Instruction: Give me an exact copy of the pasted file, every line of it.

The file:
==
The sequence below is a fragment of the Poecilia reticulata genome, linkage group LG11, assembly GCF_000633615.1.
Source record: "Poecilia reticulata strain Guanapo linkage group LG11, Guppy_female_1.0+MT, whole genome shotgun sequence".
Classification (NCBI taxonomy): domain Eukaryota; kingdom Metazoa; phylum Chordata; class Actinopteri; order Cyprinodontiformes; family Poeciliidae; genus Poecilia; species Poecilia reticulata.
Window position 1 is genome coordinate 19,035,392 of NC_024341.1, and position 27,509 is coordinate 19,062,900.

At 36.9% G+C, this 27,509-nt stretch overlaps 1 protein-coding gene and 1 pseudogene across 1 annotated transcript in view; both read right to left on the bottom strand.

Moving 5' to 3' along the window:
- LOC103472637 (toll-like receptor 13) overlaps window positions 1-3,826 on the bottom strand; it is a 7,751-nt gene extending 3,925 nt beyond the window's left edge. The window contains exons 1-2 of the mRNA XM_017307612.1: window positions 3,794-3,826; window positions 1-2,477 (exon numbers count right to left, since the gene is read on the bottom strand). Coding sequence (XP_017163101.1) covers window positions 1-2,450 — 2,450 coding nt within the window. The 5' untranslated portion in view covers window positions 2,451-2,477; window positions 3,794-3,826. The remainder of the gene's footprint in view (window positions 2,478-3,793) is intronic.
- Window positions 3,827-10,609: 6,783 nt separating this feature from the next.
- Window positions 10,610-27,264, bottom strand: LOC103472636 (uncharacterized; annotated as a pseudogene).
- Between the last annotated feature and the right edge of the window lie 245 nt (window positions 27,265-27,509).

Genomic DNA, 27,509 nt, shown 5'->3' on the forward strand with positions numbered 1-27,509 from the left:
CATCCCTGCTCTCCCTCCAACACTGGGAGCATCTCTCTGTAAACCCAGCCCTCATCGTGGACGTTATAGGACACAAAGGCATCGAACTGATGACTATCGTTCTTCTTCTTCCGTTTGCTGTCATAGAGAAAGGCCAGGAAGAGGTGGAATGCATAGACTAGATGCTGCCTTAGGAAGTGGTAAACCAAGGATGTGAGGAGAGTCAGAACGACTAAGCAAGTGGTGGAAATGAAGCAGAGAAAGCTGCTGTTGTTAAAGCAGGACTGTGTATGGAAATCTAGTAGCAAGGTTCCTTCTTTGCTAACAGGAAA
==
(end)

The sequence below is a fragment of the Poecilia reticulata genome, linkage group LG11, assembly GCF_000633615.1.
Source record: "Poecilia reticulata strain Guanapo linkage group LG11, Guppy_female_1.0+MT, whole genome shotgun sequence".
Classification (NCBI taxonomy): domain Eukaryota; kingdom Metazoa; phylum Chordata; class Actinopteri; order Cyprinodontiformes; family Poeciliidae; genus Poecilia; species Poecilia reticulata.
Window position 1 is genome coordinate 19,035,392 of NC_024341.1, and position 27,509 is coordinate 19,062,900.

At 36.9% G+C, this 27,509-nt stretch overlaps 1 protein-coding gene and 1 pseudogene across 1 annotated transcript in view; both read right to left on the bottom strand.

Moving 5' to 3' along the window:
- LOC103472637 (toll-like receptor 13) overlaps window positions 1-3,826 on the bottom strand; it is a 7,751-nt gene extending 3,925 nt beyond the window's left edge. The window contains exons 1-2 of the mRNA XM_017307612.1: window positions 3,794-3,826; window positions 1-2,477 (exon numbers count right to left, since the gene is read on the bottom strand). Coding sequence (XP_017163101.1) covers window positions 1-2,450 — 2,450 coding nt within the window. The 5' untranslated portion in view covers window positions 2,451-2,477; window positions 3,794-3,826. The remainder of the gene's footprint in view (window positions 2,478-3,793) is intronic.
- Window positions 3,827-10,609: 6,783 nt separating this feature from the next.
- Window positions 10,610-27,264, bottom strand: LOC103472636 (uncharacterized; annotated as a pseudogene).
- Between the last annotated feature and the right edge of the window lie 245 nt (window positions 27,265-27,509).

Genomic DNA, 27,509 nt, shown 5'->3' on the forward strand with positions numbered 1-27,509 from the left:
CATCCCTGCTCTCCCTCCAACACTGGGAGCATCTCTCTGTAAACCCAGCCCTCATCGTGGACGTTATAGGACACAAAGGCATCGAACTGATGACTATCGTTCTTCTTCTTCCGTTTGCTGTCATAGAGAAAGGCCAGGAAGAGGTGGAATGCATAGACTAGATGCTGCCTTAGGAAGTGGTAAACCAAGGATGTGAGGAGAGTCAGAACGACTAAGCAAGTGGTGGAAATGAAGCAGAGAAAGCTGCTGTTGTTAAAGCAGGACTGTGTATGGAAATCTAGTAGCAAGGTTCCTTCTTTGCTAACAGGAAA